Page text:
For the second installment of this feature, I have decided to showcase someone who was born into a world that wasn’t quite ready for him yet.
Someone who was a poet first, and then a music star. Someone who was probably far too intelligent for their own good – their keen understanding of the world they lived in, the system and the restrictions of life driving them to drink and drugs. And boy, was this guy a mean drunk!
To me, Jim is a character who was fiercely intelligent, shy, creative and sensitive but a little flaky with a mean streak a mile wide. Sadly, he was gone before I was even born but his work lives on and the world is still fascinated with him. I came to discover him through The Doors music, but soon went onto his poetry – although I love both.
So what it is about Jim Morrison that endures?
Firstly, his works in music, film and his writings.
Then, he’s a member of the J27 club (a club you really don’t want to be in).
His death was mysterious and there are those who would say that Mr Mojo Risin’ simply changed his looks, faked his death and walked away from it all to live a quieter life.
There was trouble wherever he went – court cases, airplane incidents, arrests…
The fact that he was beautiful didn’t hurt.
And there were the women in his life : if you were female and unlucky enough to get involved with him, you’ d better have been prepared to fight it out with his other women! And there were plenty of them.
Left to right : Long time live in love Pamela Courson, Janet Irwin (the infamous ‘Tiffany’ from the book Strange Days), Patricia Kennealy (Jim’s ‘wife’), Pamela Des Barres (professional groupie). Yes, he had a type….pretty redheads!
Here’s the wikipedia low-down on The Lizard King:
James Douglas “Jim” Morrison (December 8, 1943 – July 3, 1971) was an American singer-songwriter and poet, best remembered as the lead singer of Los Angeles rock band The Doors. From a young age, Morrison became infatuated with the works of Friedrich Nietzsche, Arthur Rimbaud and Jack Kerouac, emphasising his high intellect and ability to incorporate their work into his lyrics, making him one of the most artistic and influential singer-songwriters of all time, along with his songwriting partner in The Doors, Robby Krieger. Unfortunately, in his later life, Morrison developed an alcohol dependency which led to his death at the age of 27 in Paris. He is alleged to have died of a heroin overdose, but as no autopsy was performed, the exact cause of his death is still disputed.
Morrison was well known for often improvising spoken word poetry passages while the band played live. Due to his wild personality and performances, he is regarded by critics and fans as one of the most iconic, charismatic, and pioneering frontmen in rock music history. Morrison was ranked number 47 on Rolling Stone’s list of the “100 Greatest Singers of All Time”, and number 22 on Classic Rock Magazine’s “50 Greatest Singers In Rock”. Morrison was known as the self-proclaimed “King of Orgasmic Rock”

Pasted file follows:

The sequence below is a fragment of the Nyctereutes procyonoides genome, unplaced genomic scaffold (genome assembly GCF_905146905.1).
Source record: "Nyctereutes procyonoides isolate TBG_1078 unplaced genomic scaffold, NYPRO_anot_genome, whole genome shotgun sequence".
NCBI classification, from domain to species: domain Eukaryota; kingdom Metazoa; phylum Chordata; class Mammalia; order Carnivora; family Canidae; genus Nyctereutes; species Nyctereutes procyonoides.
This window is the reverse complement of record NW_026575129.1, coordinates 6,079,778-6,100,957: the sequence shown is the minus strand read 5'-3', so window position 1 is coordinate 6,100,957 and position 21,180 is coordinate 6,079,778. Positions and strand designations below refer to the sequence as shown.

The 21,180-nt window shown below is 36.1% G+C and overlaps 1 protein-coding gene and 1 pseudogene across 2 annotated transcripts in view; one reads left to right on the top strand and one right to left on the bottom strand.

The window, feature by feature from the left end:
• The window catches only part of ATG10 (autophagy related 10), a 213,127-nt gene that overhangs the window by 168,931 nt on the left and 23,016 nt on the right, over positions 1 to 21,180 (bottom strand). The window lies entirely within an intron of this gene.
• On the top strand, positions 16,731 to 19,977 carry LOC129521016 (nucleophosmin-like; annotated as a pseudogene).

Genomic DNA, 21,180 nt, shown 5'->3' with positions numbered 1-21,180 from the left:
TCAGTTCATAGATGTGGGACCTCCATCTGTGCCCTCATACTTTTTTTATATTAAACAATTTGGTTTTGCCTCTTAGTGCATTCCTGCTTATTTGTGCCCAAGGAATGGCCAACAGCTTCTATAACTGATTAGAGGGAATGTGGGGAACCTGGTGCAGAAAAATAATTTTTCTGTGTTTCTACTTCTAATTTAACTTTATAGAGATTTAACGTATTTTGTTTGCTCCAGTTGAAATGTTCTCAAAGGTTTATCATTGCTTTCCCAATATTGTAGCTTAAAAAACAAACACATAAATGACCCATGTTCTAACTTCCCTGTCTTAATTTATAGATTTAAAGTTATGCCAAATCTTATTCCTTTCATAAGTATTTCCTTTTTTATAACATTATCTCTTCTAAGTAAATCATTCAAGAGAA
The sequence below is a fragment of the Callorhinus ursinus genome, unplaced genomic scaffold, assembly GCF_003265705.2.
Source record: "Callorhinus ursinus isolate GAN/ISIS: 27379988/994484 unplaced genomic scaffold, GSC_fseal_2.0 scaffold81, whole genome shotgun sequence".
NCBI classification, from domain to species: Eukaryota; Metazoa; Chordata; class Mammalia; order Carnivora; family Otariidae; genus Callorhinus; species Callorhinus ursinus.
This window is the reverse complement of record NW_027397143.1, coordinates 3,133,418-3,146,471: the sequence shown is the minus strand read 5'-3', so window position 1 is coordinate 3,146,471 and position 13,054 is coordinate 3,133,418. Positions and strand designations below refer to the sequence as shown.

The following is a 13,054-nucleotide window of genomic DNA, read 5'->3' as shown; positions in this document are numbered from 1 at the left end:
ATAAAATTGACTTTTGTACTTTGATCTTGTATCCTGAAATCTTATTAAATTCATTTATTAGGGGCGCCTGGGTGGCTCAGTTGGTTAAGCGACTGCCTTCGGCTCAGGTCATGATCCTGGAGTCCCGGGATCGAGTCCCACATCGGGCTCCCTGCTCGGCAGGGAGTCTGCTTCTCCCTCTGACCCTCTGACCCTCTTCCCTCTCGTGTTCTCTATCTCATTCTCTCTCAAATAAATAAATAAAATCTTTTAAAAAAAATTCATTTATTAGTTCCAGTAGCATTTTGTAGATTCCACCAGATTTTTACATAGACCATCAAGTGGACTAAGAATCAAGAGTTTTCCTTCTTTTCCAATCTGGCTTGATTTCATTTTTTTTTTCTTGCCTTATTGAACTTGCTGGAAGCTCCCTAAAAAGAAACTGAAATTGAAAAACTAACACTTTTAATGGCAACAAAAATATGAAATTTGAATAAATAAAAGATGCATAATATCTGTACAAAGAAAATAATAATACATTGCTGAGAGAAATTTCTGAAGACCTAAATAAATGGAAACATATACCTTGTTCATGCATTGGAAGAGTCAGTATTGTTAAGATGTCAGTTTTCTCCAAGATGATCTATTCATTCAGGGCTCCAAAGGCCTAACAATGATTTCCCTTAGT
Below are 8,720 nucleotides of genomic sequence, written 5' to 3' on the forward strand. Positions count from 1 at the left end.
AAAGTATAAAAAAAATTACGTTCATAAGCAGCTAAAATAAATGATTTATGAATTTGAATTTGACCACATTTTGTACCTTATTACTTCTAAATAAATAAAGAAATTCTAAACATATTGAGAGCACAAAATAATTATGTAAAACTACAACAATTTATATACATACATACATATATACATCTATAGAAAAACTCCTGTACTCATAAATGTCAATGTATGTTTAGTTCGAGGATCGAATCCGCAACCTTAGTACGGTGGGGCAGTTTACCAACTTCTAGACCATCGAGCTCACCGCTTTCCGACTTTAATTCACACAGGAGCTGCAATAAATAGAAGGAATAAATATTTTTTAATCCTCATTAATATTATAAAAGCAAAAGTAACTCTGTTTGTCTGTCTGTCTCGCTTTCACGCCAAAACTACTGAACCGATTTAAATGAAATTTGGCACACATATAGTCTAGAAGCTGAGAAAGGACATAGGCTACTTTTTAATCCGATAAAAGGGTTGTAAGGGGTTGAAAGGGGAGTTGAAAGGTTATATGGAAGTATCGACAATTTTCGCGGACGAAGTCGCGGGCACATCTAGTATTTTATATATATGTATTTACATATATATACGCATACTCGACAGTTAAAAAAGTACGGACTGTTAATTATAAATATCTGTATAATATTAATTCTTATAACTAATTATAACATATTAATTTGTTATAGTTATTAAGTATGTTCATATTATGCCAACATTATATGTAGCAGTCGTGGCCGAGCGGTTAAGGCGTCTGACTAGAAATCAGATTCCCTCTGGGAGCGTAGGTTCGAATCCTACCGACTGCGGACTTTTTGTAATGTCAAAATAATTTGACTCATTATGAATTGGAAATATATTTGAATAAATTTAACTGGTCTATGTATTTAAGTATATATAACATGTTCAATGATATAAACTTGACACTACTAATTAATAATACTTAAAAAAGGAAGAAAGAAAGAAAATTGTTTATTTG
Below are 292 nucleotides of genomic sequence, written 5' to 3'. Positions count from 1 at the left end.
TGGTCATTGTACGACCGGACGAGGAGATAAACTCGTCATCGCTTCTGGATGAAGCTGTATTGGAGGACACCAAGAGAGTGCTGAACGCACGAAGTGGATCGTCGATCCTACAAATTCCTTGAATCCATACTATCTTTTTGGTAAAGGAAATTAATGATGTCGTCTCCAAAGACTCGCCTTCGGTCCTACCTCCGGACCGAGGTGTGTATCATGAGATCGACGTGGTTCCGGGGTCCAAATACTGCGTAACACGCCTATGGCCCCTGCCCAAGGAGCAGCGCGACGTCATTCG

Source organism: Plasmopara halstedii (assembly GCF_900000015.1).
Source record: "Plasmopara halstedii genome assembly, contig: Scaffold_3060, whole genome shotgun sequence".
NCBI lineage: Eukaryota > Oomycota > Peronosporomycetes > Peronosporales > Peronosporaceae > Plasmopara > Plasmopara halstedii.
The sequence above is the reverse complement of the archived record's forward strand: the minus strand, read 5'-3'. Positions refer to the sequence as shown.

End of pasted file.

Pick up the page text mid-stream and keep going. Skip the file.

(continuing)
I think his life is one worthy of reading about, and I have read many books by people who knew him very well, to people who wrote mostly fictional accounts of their life with him. The fact that the (living) ladies he was involved with still fight over him today is testament to what it must have been to have known and loved Jim and have him touch their lives.
For some awesome information about where he lived, click here.
To view the changing state of Jim’s grave in Paris, click here. Following vandalism, graffiti etc the grave is now protected by security but you can still visit and pay your respects. The photos in the link are a fantastic visual of the way the grave site has changed since the 70s. Wherever he is now, I hope he is at peace with the world.
I’m recommending these books to give you a broad scope of the many different accounts of Jim available out there. Each book paints a different picture of Jim, but somewhere in among all of these books, accounts, recollections and interviews the real man emerges and you can form your own opinion about who this enigmatic person really was.
Strange Days: My Life With and Without Jim Morrison – Patricia Kennealy-Morrison
Your Ballroom days are over, baby – Janet M Erwin (free online magazine)
No One Here Gets Out Alive: The Biography of Jim Morrison – Jerry Hopkins
Light my fire : my life with The Doors – Ray Mazarek
Riders on the storm : my life with Jim Morrison – John Densmore
Wonderland Avenue : Danny Sugerman
I’m with the band – Pamela De Barres
Angels dance and angels die – Patricia Butler